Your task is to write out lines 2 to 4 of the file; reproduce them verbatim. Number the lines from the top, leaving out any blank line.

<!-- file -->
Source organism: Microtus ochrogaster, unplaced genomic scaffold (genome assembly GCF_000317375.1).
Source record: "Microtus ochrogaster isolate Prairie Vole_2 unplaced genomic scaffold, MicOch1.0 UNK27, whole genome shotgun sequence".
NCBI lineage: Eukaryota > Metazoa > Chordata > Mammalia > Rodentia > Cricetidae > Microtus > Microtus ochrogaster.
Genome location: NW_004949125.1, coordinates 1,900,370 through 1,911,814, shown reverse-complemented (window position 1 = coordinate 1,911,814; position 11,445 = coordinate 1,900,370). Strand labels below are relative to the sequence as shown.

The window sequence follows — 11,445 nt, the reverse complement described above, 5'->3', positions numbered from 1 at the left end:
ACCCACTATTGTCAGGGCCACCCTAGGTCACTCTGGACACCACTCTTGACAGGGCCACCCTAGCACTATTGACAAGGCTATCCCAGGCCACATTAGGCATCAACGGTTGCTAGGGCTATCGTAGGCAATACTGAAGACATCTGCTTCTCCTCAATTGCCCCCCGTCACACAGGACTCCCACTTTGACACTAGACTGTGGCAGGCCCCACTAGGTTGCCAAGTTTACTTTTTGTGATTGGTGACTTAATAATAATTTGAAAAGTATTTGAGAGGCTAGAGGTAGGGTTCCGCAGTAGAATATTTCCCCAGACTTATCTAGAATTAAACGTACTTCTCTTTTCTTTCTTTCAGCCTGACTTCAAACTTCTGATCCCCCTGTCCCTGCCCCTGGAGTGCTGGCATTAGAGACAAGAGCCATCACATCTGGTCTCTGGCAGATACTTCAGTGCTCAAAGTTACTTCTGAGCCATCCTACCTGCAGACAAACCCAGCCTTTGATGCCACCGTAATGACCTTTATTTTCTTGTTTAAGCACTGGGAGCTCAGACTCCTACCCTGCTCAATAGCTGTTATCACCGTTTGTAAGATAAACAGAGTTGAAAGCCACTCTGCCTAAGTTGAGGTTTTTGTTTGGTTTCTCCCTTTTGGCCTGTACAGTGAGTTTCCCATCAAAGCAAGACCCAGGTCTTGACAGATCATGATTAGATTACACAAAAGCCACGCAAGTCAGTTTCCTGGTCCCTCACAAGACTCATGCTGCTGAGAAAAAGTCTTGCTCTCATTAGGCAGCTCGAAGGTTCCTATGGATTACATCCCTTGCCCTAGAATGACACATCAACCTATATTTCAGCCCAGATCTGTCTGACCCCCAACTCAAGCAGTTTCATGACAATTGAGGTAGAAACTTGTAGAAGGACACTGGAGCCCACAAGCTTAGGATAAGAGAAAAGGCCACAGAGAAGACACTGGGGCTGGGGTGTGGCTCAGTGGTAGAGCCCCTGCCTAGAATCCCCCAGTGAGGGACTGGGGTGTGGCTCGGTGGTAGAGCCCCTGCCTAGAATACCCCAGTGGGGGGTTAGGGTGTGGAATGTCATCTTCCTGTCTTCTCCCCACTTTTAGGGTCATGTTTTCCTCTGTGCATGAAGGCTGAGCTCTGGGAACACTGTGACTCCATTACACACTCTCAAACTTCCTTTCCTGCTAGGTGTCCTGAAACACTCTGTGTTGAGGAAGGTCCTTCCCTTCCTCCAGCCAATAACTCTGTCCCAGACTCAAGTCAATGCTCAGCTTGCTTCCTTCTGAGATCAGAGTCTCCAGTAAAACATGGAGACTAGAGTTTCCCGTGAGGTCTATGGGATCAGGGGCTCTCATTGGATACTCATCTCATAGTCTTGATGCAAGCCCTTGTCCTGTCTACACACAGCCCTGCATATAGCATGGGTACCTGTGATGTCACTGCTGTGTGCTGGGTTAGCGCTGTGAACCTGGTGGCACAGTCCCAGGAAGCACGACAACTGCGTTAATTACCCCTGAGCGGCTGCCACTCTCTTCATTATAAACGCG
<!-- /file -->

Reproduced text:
Source record: "Microtus ochrogaster isolate Prairie Vole_2 unplaced genomic scaffold, MicOch1.0 UNK27, whole genome shotgun sequence".
NCBI lineage: Eukaryota > Metazoa > Chordata > Mammalia > Rodentia > Cricetidae > Microtus > Microtus ochrogaster.
Genome location: NW_004949125.1, coordinates 1,900,370 through 1,911,814, shown reverse-complemented (window position 1 = coordinate 1,911,814; position 11,445 = coordinate 1,900,370). Strand labels below are relative to the sequence as shown.